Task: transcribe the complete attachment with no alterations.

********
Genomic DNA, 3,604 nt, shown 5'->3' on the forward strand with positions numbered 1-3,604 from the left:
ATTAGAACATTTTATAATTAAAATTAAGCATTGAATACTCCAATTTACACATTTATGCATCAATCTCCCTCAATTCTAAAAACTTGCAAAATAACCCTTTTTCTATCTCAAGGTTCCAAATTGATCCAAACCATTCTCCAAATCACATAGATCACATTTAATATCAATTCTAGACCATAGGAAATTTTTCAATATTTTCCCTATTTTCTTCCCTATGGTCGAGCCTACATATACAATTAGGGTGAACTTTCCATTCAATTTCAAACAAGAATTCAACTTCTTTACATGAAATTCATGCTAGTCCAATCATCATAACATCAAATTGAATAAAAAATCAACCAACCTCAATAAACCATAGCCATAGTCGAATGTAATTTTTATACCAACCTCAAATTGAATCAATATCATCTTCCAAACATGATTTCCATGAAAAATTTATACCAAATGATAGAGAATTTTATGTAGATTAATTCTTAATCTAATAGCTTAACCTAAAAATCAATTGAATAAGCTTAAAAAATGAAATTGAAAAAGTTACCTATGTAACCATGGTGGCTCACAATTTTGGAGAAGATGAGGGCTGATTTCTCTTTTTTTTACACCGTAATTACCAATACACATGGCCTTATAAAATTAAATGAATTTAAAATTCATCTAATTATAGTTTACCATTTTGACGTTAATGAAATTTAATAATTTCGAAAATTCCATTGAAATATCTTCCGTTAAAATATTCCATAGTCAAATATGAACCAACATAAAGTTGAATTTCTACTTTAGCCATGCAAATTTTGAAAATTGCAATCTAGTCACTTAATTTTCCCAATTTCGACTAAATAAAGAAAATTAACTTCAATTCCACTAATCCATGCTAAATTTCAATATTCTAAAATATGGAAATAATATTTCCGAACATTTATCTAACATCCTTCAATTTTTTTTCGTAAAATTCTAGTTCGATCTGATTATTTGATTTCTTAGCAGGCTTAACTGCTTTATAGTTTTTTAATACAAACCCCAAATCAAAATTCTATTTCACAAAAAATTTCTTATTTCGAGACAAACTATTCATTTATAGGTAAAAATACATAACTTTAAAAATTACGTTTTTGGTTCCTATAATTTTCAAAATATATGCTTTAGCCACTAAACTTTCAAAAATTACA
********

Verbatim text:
Genomic DNA, 3,604 nt, shown 5'->3' on the forward strand with positions numbered 1-3,604 from the left:
ATTAGAACATTTTATAATTAAAATTAAGCATTGAATACTCCAATTTACACATTTATGCATCAATCTCCCTCAATTCTAAAAACTTGCAAAATAACCCTTTTTCTATCTCAAGGTTCCAAATTGATCCAAACCATTCTCCAAATCACATAGATCACATTTAATATCAATTCTAGACCATAGGAAATTTTTCAATATTTTCCCTATTTTCTTCCCTATGGTCGAGCCTACATATACAATTAGGGTGAACTTTCCATTCAATTTCAAACAAGAATTCAACTTCTTTACATGAAATTCATGCTAGTCCAATCATCATAACATCAAATTGAATAAAAAATCAACCAACCTCAATAAACCATAGCCATAGTCGAATGTAATTTTTATACCAACCTCAAATTGAATCAATATCATCTTCCAAACATGATTTCCATGAAAAATTTATACCAAATGATAGAGAATTTTATGTAGATTAATTCTTAATCTAATAGCTTAACCTAAAAATCAATTGAATAAGCTTAAAAAATGAAATTGAAAAAGTTACCTATGTAACCATGGTGGCTCACAATTTTGGAGAAGATGAGGGCTGATTTCTCTTTTTTTTACACCGTAATTACCAATACACATGGCCTTATAAAATTAAATGAATTTAAAATTCATCTAATTATAGTTTACCATTTTGACGTTAATGAAATTTAATAATTTCGAAAATTCCATTGAAATATCTTCCGTTAAAATATTCCATAGTCAAATATGAACCAACATAAAGTTGAATTTCTACTTTAGCCATGCAAATTTTGAAAATTGCAATCTAGTCACTTAATTTTCCCAATTTCGACTAAATAAAGAAAATTAACTTCAATTCCACTAATCCATGCTAAATTTCAATATTCTAAAATATGGAAATAATATTTCCGAACATTTATCTAACATCCTTCAATTTTTTTTCGTAAAATTCTAGTTCGATCTGATTATTTGATTTCTTAGCAGGCTTAACTGCTTTATAGTTTTTTAATACAAACCCCAAATCAAAATTCTATTTCACAAAAAATTTCTTATTTCGAGACAAACTATTCATTTATAGGTAAAAATACATAACTTTAAAAATTACGTTTTTGGTTCCTATAATTTTCAAAATATATGCTTTAGCCACTAAACTTTCAAAAATTACA